Climate change in plain sight: anthropological contribution in the time of climate crisis Watercolour drawing by Anna Notsu of a scene at her host family’s rooftop terrace

Climate change in plain sight: anthropological contribution in the time of climate crisis

In-depth fieldwork methods can reveal invaluable insights of climate change beyond the domain of science and politics. Based on her ethnography of Sicilian farmers amidst agricultural transition, Anna Notsu shows how participant observation may unveil embodied climate change experiences.

For a long time I have been interested in climate change narratives. Upon my search for an ethnographic site on this topic, I came across an article suggesting that global warming had prompted Sicily’s recent trend of tropical fruit cultivation as an innovative climate-adaptation method. Intrigued, a flood of questions rushed through my mind – What did it mean for these farmers to transition? How did tropical fruit cultivation come to be heralded as a climate change adaptation strategy? And is this something to take positively? Yet during the fieldwork, to my surprise I soon learned that ‘climate change’ was mostly absent in the farmers’ narratives. Several of my interlocutors claimed that climate change had nothing to do with their decision to grow tropical fruits like avocado. But despite this discursive negation, what I also came to realise was that they did register changes to the climate – but as embodied experience. Ethnographic methods such as participant observation, I noted, can help recognise the diverse ways in which people live with and make sense of climate change.


One of the most striking things during my research was that my informants’ stories often touched on continuities. As one farmer put it when discussing the turn to growing avocados, ‘’the perfect condition was already there.’’ – What had changed, he surmised, was not the climate but the demand. Many claimed that Sicily had always been beautiful and that the landscape had never changed. One mango farmer stated, ‘’Anything will grow here. If you plant something, it will grow. We are so blessed with our land’’. In their accounts, the historically and culturally aesthetic value of the landscape was ostensibly understood as inherent and unchanging.

During one of my farm visits in Catania, I became acquainted with an avocado producer who had been in avocado production for over 15 years. He explained to me that it was Mount Etna that guaranteed the valuable climate condition for avocado cultivation: – ‘’We have this gorgeous Etna here. The ideal condition has always been here. The clouds, that form around the mountain, always keep the right humidity level and warm temperature throughout the day and night, all year. The idea of avocado fruit cultivation is relatively new, but the trees have been around here for decades.‘’ Such narratives of continuity seem to contrast with discourses of climate change today.

But this emphasis on continuity was by no means to suggest that people did not express any experience of a changing climate. As my research progressed, I recognised that climate experience was manifested in people’s everyday reaction to change. One afternoon in early March, for instance, I saw my host family express surprise seeing the fast-drying bedsheets on the sunny balcony, ‘’It’s like August!’’ – said my host, as she touched them one by one. What I observed then, perhaps, was a sensory response to change. Ethnographic participation in everyday life was necessary to explore climate experience in this way.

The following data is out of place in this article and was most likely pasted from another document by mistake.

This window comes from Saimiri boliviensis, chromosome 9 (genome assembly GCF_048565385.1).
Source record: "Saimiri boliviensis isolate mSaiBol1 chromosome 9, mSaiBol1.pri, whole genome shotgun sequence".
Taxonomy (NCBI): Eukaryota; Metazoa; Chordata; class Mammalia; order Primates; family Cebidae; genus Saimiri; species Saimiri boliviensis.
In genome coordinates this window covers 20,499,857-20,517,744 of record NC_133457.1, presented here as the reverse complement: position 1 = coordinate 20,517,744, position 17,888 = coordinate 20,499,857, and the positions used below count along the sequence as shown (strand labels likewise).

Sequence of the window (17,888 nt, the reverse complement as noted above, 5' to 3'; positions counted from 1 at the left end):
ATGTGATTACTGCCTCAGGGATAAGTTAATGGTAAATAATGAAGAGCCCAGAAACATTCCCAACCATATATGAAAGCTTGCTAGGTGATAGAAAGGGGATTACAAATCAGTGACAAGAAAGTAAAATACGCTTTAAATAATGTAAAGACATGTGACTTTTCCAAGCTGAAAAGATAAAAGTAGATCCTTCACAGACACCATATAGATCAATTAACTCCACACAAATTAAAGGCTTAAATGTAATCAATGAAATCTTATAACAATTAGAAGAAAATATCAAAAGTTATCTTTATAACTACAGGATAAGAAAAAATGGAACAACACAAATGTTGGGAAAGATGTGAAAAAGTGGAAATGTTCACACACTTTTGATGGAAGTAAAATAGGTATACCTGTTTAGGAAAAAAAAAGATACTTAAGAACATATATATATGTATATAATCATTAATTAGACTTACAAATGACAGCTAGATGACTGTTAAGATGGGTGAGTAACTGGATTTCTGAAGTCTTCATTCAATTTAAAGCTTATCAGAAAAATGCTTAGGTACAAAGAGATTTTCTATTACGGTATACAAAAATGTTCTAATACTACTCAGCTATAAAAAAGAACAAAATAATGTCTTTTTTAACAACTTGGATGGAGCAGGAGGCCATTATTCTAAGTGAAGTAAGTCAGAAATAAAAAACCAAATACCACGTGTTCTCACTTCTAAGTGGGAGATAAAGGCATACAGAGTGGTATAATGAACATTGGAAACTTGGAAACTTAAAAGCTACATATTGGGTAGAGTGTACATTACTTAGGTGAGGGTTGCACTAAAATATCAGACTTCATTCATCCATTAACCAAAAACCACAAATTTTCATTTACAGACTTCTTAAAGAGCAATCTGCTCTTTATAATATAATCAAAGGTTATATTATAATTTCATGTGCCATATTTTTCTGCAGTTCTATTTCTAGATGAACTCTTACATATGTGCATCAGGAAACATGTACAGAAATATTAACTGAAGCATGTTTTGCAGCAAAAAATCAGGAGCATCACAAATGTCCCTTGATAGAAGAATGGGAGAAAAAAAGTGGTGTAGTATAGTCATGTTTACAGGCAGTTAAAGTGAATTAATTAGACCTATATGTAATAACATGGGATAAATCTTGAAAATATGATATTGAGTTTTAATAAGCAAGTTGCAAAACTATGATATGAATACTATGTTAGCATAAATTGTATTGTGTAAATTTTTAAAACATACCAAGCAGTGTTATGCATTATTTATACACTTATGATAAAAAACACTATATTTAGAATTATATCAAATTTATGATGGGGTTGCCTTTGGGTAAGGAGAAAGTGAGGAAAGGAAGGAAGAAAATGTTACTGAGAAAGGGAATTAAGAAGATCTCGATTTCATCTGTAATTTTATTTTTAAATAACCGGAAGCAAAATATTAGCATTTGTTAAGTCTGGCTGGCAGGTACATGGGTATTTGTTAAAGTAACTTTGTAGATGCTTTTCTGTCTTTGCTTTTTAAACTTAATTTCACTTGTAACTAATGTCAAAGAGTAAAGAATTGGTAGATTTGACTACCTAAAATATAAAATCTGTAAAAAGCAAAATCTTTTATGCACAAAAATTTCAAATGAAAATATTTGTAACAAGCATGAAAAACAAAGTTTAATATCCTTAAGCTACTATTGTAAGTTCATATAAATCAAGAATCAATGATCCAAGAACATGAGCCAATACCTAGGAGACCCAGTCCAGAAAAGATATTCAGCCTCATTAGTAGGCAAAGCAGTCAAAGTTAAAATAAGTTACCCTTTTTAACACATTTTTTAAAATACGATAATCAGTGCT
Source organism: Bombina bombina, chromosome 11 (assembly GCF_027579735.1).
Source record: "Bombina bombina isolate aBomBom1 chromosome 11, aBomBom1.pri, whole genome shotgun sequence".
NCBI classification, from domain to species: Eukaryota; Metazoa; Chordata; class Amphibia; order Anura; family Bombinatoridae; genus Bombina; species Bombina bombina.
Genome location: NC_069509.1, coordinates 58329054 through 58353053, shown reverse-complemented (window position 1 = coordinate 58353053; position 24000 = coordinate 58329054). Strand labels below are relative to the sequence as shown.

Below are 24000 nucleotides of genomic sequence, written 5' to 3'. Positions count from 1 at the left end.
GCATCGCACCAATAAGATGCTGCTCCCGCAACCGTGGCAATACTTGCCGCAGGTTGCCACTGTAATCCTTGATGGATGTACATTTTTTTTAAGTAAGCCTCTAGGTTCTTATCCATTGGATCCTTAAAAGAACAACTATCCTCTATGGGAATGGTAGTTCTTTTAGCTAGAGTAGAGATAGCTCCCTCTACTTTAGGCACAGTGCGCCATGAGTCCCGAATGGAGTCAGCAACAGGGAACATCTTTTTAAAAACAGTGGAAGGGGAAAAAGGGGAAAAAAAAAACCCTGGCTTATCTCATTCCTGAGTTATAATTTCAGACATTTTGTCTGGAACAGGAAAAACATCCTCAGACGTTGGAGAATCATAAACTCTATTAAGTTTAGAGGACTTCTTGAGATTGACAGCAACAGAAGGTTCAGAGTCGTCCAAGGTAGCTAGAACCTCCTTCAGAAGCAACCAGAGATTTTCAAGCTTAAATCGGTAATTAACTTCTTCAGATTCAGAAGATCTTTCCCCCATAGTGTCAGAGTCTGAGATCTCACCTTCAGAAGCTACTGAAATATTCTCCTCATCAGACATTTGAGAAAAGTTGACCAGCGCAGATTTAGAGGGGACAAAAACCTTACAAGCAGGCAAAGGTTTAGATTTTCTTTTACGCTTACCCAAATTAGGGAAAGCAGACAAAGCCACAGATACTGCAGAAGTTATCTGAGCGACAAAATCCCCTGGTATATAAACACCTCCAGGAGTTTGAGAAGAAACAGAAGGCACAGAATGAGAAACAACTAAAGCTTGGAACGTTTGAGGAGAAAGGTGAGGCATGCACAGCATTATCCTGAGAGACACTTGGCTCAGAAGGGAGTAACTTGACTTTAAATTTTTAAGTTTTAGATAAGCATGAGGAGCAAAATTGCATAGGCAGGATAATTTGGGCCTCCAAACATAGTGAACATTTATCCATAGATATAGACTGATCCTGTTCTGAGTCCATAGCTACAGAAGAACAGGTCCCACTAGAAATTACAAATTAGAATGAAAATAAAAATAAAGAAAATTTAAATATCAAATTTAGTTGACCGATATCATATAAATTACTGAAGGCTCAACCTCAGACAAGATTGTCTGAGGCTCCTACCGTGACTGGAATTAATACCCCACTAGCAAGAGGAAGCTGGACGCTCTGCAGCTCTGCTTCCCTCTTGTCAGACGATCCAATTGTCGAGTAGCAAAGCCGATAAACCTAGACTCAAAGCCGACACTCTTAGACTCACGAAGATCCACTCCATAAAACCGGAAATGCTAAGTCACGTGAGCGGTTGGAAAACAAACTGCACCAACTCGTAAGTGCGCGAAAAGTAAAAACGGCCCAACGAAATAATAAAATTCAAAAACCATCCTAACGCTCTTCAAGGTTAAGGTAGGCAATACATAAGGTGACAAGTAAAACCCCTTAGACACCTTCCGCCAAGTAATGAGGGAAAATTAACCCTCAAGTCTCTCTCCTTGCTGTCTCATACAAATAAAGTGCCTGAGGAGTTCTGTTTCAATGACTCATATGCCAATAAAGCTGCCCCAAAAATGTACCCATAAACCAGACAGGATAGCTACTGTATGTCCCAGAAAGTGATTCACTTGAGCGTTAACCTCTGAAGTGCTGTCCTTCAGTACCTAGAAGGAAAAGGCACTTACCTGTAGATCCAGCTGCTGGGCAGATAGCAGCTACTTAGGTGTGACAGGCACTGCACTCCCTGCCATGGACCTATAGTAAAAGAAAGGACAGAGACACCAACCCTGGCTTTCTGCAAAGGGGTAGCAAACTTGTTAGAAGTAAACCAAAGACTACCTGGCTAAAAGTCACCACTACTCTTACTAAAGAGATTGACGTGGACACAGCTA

Temporal disruptions

As I participated in lemon farming, I was able to see how the farmers experienced temporal trajectories of change, including seasonal change and economic demand, and thereby I came to understand how changes to the climate were registered and expressed as distractions in their work tempo.

One rainy morning I noticed something unusual. While usually, the farmers would start working right away, this time they stayed in the van for a number of hours. They explained to me that they simply waited until the lemons were dry enough to work with, as wet lemons will otherwise rot when stored in a container. This delay was, to them, inopportune as it meant they would have less time to harvest and less opportunity to earn. As with all farming, if unexpected freak weather, such as hailstorms disrupts the usual local weather patterns, the quality of products and the continuity of the farm can be in jeopardy. As in this case with the rain, such situations subsequently require extra labour. If this starts to occur more frequently, and especially in the harvest season, their disturbed tempo and increased labour begin to cause physical afflictions, such as migraine and exhaustion. While I myself underwent severe lower-back pain from constant bending and lifting heavy containers during this period, they suffered from a range of consequences that were sustained, if not exacerbated, over a lifetime.

Embodied climate ethnography

We all experience and express change differently. My participant observation made clear to me the complexity of causality of (climate) change and continuity that my interlocutors expressed in their day-to-day practice. Whereas anthropologist Susan Crate argues for climate ethnography that demands ‘cross-scale and multi-sited approaches’, hereby I would like to highlight the value of in-depth participant observation once again, as it helps us to unfold multi-layered climate change narratives in which continuities and changes intersect. Importantly, we may thereby find that lived experiences of climate change are not only expressed but also embodied.


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